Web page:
14th December, 2017
The U.S. is suspending food and fuel aid for most of Somalia’s armed forces over corruption concerns, a blow to the military as African peacekeepers start to withdraw.
African Union (AU) troops landed in Mogadishu a decade ago to fight al Shabaab Islamist militants and Somali forces are supposed to eventually take over their duties.
The U.S., which also funds the 22,000-strong peacekeeping force, has grown frustrated that successive governments have failed to build a viable national army.
Diplomats worry that without strong Somali forces, al Shabaab could be reinvigorated, destabilize the region and offer a safe haven to other al Qaeda-linked militants or Islamic State fighters.
The U.S. suspension of aid came after the Somali military repeatedly failed to account for food and fuel, according to private correspondence between the U.S. and Somali governments seen by Reuters.
“During recent discussions between the U.S. and the Federal Government of Somalia, both sides agreed that the Somali National Army had failed to meet the standards for accountability for Washington’s assistance,” a State Department official told Reuters, on condition of anonymity.
“We are adjusting U.S. assistance to SNA units, with the exception of units receiving some form of mentorship, to ensure that U.S. assistance is being used effectively and for its intended purpose,” the official said.
The U.S. suspension comes at a sensitive time.
The AU force, with troops from Burundi, Djibouti, Ethiopia, Kenya and Uganda, is scheduled to leave by 2020.
The first 1,000 soldiers will go by the end of 2017.
The State Department official said Washington would continue to support small, Somali special forces units mentored by U.S. personnel and would work with the Somali government to agree criteria that could restore support to other units.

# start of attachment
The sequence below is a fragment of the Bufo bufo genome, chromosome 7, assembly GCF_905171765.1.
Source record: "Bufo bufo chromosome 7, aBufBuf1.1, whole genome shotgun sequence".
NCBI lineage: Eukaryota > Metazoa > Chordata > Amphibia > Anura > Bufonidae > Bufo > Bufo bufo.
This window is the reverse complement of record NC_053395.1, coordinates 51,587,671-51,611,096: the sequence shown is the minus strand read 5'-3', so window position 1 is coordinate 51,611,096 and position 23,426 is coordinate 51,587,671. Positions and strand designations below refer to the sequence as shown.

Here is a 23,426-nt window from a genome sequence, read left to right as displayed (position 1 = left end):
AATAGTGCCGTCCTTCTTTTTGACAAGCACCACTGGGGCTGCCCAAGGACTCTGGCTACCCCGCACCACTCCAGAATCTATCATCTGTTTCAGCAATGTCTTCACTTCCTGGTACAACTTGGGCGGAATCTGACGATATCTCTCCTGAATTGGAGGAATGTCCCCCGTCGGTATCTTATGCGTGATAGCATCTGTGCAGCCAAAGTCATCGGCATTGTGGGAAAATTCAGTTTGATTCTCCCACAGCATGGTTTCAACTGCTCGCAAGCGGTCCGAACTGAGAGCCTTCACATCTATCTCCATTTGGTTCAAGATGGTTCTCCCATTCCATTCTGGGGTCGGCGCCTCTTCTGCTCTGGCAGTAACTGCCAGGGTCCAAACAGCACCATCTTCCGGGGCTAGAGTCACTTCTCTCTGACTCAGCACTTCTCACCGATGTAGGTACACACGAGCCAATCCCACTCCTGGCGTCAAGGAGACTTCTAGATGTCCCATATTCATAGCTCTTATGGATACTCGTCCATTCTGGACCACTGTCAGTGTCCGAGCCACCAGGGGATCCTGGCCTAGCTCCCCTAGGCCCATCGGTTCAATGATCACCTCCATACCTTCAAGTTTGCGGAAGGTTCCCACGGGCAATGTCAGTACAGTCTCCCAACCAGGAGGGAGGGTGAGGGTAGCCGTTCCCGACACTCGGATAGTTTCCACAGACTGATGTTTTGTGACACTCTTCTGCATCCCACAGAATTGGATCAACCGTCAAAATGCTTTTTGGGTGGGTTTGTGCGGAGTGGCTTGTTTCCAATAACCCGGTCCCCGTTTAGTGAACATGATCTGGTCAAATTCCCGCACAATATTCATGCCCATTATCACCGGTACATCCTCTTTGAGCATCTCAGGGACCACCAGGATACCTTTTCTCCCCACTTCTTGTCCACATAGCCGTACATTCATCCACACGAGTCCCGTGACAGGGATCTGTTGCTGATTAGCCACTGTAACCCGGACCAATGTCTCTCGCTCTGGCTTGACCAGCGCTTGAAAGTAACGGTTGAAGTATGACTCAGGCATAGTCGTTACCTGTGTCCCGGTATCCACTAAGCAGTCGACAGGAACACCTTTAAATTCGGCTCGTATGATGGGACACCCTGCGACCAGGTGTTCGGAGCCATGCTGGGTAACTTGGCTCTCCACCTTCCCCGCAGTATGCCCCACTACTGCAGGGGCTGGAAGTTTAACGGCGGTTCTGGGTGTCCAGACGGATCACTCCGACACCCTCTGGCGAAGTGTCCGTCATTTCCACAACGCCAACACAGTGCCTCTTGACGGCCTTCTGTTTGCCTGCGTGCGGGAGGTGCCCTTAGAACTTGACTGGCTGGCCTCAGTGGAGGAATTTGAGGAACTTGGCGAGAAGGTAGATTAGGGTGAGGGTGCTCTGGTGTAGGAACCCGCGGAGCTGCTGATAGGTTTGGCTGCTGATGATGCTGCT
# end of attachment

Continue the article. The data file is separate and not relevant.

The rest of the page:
“It is true that some concerns have been raised on how support was utilized and distributed. The federal government is working to address these,” Somali Minister of Defence Mohamed Mursal told Reuters.
Documents sent from the U.S. Mission to Somalia to the Somali government show U.S. officials are increasingly frustrated that the military is unable to account for its aid.
The documents paint a stark picture of a military hollowed out by corruption, unable to feed, pay or arm its soldiers, in spite of hundreds of millions of dollars of support.
Between May and June, a team of U.S. and Somali officials visited nine army bases to assess whether the men were receiving food the U.S. provides for 5,000 soldiers.
“We did not find the expected large quantities of food at any location … there was no evidence of consumption (except at two bases),” the U.S. team wrote to the Somali government.
At one base, less than a fifth of the soldiers listed by Somali commanders were present.
The best-staffed base had 160 soldiers out of 550. Only 60 had weapons.
“Many appeared to be wearing brand new uniforms. This implied they were assembled merely to improve appearances,” the letter, seen by Reuters, said.
An ongoing assessment of the Somali military this year by the Somali government, AU and UN drew similar conclusions.
The joint report seen by Reuters said many soldiers lacked guns, uniforms, food, vehicles or tents.
Troops relied on support from AU forces or local militias to survive.
“The SNA is a fragile force with extremely weak command and control,” the report said.
“They are incapable of conducting effective operations or sustaining themselves.”
Most units don’t have radios, leaving soldiers to rely on runners to get help whpercente networks go down, the report said.
Troops lacked paper to write reports, toilets, boots and medical equipment such as tourniquets. Many slept under trees.
SNA units were at 62 per cent of their authorized strength on average.
The report said only 70 per cent of them had weapons.
Although the report was deeply critical, diplomats praised the government for trying to quantify the scope of the problem.
“The government deserves massive praise for doing it and being willing to talk about it,” Michael Keating, the UN’s top official in Somalia, told Reuters.
The U.S. also suspended a program paying soldiers $100 monthly stipends in June after the federal government refused to share responsibility for receiving the payments with regional forces fighting al Shabaab.
Washington has spent 66 million dollars on stipends over the past seven years but has halted the programme several times, concerned the money was not going to frontline soldiers.
One Somali document seen by Reuters showed members of a 259-strong ceremonial brass band were receiving stipends this year meant for soldiers fighting militants.
The State Department’s watchdog said in a report published in October there were insufficient checks on the program and U.S. stipends could fund forces that commit abuses – or even support insurgents.
Diplomats said, officially, Somalia’s military is 26,000 strong, but the payroll is stuffed with ghost soldiers, pensioners and the dead, whose families may be receiving their payments.